Antidepressants Effect on the Self-perception
and Satisfaction of Patients Rehabilitated with
Bimaxillary Removable Dental Prostheses
João Paulo De Carli,
Av. Brasil, 239, Ed. Ilhèus, Sala 501, Centro-99010-000, Passo Fundo, RS, Brazil.
Introduction: In addition to restoring function, aesthetics and phonetics, dental prostheses have the potential to improve patients’ personal image, social interactions and quality of life.
Aim: Primarily, to evaluate the influence of antidepressant medications, and secondarily evaluate the type of prosthesis, number of remaining teeth, age of the patients, and time of using of the prostheses on the self-perception of oral health conditions and satisfaction in a group of rehabilitated with bimaxillary removable dentures patients using the instrument Oral Health Impact Profile (OHIP-14) and Visual Analog Scale (VAS).
Materials and Methods: This is a cross-sectional clinical study which evaluated 175 medical records of patients who underwent oral rehabilitation with removable prosthesis (total and/or partial prosthesis) between 2014 and 2019. A total of 23 patients aged from 40 to 90-year-old participated in the study. The impact of oral health conditions on quality of life was assessed by the OHIP-14 questionnaire. Patients’ satisfaction about the rehabilitation was assessed by VAS according to the following criteria: chewing function, comfort, stability, retention and aesthetics. The use of antidepressants was evaluated as factor potentially related to patient satisfaction with the use of removable dental prostheses. The results were analysed by Mann-Whitney (p≤0.05).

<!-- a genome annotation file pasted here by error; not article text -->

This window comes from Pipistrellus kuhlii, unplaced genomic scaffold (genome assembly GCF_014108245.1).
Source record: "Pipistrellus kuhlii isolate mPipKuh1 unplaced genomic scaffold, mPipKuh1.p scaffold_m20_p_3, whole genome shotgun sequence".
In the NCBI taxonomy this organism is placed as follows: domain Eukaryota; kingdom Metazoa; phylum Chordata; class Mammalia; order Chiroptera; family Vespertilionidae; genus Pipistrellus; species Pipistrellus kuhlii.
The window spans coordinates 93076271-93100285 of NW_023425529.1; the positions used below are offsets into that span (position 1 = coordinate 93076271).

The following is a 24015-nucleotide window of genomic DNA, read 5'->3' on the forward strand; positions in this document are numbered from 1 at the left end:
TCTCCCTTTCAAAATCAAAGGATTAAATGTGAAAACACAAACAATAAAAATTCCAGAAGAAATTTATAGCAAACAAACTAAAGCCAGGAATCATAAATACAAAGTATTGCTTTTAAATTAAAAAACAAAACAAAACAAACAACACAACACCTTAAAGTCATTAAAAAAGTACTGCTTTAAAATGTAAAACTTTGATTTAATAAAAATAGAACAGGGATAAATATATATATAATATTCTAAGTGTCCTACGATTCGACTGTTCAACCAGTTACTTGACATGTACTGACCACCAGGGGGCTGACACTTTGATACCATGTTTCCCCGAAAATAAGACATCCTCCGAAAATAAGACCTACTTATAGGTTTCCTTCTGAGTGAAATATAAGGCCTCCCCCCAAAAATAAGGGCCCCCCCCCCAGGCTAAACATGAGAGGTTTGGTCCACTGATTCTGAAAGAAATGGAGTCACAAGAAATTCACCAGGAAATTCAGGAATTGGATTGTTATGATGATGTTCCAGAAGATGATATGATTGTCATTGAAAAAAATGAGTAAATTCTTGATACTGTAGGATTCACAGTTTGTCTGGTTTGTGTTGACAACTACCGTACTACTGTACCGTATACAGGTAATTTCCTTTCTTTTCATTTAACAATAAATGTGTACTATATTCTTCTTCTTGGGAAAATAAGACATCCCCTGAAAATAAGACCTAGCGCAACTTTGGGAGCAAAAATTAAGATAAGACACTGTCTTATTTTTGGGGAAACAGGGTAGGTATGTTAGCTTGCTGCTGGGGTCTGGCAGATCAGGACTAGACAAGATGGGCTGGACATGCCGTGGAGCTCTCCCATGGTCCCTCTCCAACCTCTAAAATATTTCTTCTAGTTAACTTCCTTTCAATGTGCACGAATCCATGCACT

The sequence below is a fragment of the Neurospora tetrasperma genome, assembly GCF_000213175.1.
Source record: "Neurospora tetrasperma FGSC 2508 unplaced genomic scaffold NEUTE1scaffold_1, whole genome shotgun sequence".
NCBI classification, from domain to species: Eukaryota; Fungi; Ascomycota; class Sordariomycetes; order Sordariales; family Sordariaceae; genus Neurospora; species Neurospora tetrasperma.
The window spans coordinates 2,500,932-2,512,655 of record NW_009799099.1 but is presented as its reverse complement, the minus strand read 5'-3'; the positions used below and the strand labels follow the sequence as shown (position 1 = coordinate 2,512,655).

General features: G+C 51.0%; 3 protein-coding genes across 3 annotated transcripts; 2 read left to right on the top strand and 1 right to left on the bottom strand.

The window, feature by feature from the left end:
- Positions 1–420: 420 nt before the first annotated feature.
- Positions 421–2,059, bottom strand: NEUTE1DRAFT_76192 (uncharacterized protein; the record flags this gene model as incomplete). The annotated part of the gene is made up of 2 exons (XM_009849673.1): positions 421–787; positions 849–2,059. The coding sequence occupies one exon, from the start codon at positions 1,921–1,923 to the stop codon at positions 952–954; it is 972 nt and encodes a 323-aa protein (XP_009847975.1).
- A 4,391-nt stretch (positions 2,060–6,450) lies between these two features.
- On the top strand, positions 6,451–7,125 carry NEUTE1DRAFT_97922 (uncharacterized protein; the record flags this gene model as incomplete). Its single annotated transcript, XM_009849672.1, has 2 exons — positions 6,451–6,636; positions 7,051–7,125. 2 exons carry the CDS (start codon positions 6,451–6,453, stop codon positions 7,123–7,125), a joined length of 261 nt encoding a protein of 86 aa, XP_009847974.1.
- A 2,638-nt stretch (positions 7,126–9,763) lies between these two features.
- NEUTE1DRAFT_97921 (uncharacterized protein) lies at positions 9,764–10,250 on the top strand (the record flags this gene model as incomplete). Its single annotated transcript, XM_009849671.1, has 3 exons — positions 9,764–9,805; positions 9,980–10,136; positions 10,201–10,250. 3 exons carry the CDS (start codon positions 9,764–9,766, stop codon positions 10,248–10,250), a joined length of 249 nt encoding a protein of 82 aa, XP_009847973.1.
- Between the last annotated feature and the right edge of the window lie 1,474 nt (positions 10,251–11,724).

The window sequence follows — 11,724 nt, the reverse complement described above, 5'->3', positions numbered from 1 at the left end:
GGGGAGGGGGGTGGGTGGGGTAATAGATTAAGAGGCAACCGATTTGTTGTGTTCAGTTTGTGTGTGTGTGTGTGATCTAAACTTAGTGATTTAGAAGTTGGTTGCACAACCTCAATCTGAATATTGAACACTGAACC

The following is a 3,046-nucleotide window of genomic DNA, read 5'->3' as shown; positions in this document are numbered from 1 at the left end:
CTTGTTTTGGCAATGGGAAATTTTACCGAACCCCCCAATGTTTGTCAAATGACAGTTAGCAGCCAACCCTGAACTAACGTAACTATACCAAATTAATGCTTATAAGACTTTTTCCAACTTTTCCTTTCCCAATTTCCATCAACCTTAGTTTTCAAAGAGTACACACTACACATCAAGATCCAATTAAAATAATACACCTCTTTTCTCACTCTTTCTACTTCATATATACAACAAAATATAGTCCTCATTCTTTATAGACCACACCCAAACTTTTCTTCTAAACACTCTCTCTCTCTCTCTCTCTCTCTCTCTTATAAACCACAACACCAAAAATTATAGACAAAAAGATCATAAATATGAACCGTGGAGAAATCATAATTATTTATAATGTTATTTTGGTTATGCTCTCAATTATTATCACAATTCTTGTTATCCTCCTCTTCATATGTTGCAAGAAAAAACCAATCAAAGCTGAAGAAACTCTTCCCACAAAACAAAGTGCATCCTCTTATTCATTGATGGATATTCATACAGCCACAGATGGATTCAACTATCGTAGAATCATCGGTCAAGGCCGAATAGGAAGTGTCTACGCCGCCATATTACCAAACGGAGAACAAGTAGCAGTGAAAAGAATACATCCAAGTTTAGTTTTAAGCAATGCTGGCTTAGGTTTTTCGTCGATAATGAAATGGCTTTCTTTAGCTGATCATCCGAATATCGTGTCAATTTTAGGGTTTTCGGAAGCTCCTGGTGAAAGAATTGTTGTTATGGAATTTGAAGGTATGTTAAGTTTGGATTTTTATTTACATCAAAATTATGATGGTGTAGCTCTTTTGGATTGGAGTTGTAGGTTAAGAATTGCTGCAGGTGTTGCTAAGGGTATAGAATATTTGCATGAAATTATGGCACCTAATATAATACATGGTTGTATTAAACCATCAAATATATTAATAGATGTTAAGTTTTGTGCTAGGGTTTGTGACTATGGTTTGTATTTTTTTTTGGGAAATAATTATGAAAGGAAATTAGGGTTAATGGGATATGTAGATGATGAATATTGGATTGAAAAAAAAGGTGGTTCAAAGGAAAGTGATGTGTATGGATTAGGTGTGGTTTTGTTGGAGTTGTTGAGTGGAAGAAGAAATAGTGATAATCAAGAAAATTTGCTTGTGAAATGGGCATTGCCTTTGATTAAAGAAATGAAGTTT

Results: Antidepressant users had higher overall OHIP scores (p=0.04), higher physical pain average (p=0.038), more psychological discomfort (p=0.03) and more physical disability (p=0.03). Patients not using antidepressants were more satisfied with the stability/retention of the prostheses (p=0.019). Individuals older than 60 presented greater physical (chewing) disability in the use of removable prostheses (p=0.04). Patients whose removable prostheses were installed more than three years ago had less functional domain (p=0.03) and decreased ability to chew when compared to patients with newer prosthesis (p=0.02).
Conclusion: Use of antidepressants for at least one year, advanced age (over 60-year-old), and use of prosthesis for more than three years are factors directly related to self-perceived oral health and patient satisfaction about the prosthetic rehabilitation.